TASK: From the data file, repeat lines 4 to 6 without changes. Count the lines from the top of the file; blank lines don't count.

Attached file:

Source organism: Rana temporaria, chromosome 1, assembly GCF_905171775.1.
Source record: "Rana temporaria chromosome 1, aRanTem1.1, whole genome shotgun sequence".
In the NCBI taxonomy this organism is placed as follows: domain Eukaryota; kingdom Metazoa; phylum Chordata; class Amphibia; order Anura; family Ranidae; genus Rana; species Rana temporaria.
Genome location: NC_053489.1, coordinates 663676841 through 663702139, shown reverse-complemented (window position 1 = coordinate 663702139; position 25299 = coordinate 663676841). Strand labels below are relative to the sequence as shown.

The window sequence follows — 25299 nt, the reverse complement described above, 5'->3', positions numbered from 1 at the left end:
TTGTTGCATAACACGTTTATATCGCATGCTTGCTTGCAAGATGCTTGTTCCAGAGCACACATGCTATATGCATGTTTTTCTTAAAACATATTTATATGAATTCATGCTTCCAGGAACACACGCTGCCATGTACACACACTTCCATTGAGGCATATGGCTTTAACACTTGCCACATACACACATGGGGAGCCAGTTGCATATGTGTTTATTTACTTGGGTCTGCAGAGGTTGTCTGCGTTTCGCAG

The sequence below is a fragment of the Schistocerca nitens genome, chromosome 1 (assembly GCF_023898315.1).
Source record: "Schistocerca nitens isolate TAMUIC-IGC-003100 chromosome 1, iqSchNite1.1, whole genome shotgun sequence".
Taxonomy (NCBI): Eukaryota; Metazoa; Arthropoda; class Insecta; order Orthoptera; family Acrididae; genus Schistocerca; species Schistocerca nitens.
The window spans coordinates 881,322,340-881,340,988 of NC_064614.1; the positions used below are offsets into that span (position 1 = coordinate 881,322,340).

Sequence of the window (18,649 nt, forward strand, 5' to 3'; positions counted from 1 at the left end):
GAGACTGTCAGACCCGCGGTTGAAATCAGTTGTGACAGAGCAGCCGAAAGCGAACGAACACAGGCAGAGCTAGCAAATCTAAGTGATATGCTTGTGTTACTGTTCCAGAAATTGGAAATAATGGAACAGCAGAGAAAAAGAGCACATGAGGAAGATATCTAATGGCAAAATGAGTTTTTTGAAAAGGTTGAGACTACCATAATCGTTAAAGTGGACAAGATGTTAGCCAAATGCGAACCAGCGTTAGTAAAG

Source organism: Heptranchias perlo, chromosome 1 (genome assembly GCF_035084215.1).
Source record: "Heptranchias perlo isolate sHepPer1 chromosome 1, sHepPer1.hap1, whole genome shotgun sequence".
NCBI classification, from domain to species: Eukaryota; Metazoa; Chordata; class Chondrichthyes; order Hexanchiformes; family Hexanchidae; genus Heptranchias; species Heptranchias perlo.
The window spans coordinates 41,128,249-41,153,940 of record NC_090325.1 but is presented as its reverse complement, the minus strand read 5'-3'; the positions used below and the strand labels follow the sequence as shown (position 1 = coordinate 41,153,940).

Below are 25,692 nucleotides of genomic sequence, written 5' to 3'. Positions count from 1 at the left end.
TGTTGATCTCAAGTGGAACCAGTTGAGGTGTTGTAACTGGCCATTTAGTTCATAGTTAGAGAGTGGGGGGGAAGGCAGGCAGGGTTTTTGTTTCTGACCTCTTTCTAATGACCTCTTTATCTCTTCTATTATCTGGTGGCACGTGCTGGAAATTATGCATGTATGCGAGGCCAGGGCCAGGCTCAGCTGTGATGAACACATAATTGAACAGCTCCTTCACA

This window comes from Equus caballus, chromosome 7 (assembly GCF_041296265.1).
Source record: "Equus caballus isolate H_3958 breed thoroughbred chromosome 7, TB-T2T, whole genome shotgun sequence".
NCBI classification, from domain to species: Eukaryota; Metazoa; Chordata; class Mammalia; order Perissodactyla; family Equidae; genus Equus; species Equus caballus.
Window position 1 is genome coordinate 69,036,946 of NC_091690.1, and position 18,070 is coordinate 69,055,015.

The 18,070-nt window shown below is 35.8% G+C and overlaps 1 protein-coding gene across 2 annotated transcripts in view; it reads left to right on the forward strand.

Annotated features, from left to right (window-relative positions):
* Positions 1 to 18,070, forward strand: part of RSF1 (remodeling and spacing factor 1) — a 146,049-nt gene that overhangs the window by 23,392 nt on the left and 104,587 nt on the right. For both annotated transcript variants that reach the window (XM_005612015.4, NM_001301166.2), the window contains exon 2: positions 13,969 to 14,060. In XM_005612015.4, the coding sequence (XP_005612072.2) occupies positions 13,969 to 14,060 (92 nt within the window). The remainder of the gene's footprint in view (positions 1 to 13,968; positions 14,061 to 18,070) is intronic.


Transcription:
Genome location: NC_053489.1, coordinates 663676841 through 663702139, shown reverse-complemented (window position 1 = coordinate 663702139; position 25299 = coordinate 663676841). Strand labels below are relative to the sequence as shown.

The window sequence follows — 25299 nt, the reverse complement described above, 5'->3', positions numbered from 1 at the left end:
TTGTTGCATAACACGTTTATATCGCATGCTTGCTTGCAAGATGCTTGTTCCAGAGCACACATGCTATATGCATGTTTTTCTTAAAACATATTTATATGAATTCATGCTTCCAGGAACACACGCTGCCATGTACACACACTTCCATTGAGGCATATGGCTTTAACACTTGCCACATACACACATGGGGAGCCAGTTGCATATGTGTTTATTTACTTGGGTCTGCAGAGGTTGTCTGCGTTTCGCAG